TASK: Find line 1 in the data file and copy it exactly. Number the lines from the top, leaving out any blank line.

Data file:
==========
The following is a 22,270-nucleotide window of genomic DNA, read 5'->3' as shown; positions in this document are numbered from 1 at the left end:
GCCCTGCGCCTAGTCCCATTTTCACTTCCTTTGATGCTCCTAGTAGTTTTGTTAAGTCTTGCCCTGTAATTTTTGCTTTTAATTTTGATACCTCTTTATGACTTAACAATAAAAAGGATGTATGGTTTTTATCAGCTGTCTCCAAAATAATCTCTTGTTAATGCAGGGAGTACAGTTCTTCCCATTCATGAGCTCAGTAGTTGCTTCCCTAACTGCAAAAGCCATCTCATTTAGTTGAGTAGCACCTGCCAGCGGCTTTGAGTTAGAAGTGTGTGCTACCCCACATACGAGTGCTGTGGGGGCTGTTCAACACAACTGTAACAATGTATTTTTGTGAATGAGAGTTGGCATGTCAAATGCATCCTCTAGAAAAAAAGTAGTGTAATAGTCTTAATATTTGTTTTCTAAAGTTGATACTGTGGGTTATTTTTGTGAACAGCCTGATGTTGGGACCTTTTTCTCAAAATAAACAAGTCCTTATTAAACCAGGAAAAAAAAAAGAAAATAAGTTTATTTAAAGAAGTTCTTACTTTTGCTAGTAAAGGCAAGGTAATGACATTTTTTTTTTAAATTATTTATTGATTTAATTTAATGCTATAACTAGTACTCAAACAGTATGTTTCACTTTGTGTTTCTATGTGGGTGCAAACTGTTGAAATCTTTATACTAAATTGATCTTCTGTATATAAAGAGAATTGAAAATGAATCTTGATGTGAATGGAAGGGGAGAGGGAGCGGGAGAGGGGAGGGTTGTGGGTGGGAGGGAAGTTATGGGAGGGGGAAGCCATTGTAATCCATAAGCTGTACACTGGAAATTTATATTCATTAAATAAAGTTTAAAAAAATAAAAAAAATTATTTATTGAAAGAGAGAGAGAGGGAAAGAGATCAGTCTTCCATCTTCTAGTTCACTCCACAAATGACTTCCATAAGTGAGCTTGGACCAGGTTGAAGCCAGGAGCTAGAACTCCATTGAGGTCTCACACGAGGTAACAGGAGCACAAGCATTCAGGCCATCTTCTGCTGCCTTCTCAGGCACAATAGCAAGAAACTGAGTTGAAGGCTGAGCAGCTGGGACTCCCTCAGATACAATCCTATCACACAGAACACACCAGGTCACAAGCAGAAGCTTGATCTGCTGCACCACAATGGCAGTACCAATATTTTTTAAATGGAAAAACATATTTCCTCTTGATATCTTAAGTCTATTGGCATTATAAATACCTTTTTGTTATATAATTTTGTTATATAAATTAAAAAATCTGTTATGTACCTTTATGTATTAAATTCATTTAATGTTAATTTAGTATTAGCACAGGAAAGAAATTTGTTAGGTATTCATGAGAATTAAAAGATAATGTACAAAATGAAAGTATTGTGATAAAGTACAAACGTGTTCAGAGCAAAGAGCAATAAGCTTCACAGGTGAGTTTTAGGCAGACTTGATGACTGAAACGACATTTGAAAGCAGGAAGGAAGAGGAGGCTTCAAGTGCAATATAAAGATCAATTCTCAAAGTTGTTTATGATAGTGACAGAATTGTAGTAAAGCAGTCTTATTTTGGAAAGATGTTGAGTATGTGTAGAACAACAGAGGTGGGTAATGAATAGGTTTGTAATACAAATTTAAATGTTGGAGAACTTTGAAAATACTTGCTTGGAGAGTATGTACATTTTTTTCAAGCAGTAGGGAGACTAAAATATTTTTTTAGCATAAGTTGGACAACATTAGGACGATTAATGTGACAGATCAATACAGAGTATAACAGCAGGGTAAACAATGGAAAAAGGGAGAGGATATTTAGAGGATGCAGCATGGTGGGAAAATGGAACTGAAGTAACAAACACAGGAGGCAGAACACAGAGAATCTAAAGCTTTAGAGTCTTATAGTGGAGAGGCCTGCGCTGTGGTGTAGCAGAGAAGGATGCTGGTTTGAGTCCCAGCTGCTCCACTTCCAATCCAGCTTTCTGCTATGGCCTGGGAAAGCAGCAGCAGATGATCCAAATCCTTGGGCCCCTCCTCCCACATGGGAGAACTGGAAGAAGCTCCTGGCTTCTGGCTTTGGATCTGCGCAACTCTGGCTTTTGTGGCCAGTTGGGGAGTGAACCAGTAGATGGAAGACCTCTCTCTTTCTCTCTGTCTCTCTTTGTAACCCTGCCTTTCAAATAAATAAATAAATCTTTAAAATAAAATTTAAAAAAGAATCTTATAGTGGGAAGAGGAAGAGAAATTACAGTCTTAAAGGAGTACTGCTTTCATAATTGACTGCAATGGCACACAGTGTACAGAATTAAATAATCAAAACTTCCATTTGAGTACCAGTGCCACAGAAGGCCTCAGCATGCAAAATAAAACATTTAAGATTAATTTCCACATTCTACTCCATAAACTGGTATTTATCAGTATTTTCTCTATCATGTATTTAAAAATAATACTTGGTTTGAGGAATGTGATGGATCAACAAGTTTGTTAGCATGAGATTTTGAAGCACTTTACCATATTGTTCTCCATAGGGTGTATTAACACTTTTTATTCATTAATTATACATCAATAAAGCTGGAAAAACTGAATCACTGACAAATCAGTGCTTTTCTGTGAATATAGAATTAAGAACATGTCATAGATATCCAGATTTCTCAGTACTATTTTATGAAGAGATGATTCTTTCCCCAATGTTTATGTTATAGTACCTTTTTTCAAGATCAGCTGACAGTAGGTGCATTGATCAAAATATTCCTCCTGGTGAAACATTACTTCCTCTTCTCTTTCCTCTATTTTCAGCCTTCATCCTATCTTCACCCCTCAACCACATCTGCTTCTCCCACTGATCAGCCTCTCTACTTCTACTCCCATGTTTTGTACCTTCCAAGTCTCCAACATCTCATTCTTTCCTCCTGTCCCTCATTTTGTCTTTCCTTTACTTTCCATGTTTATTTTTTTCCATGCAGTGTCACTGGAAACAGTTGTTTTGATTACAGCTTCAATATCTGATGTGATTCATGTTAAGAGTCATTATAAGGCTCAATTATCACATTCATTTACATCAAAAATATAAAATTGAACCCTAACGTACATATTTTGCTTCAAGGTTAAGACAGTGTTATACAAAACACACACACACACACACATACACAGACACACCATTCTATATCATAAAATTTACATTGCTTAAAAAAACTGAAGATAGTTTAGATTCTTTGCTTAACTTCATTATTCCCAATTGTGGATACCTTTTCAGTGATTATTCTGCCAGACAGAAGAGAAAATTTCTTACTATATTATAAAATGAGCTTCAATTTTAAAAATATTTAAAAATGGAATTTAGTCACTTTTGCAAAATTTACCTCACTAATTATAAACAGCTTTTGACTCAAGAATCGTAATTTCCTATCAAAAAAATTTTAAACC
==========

The following is a 22,270-nucleotide window of genomic DNA, read 5'->3' as shown; positions in this document are numbered from 1 at the left end: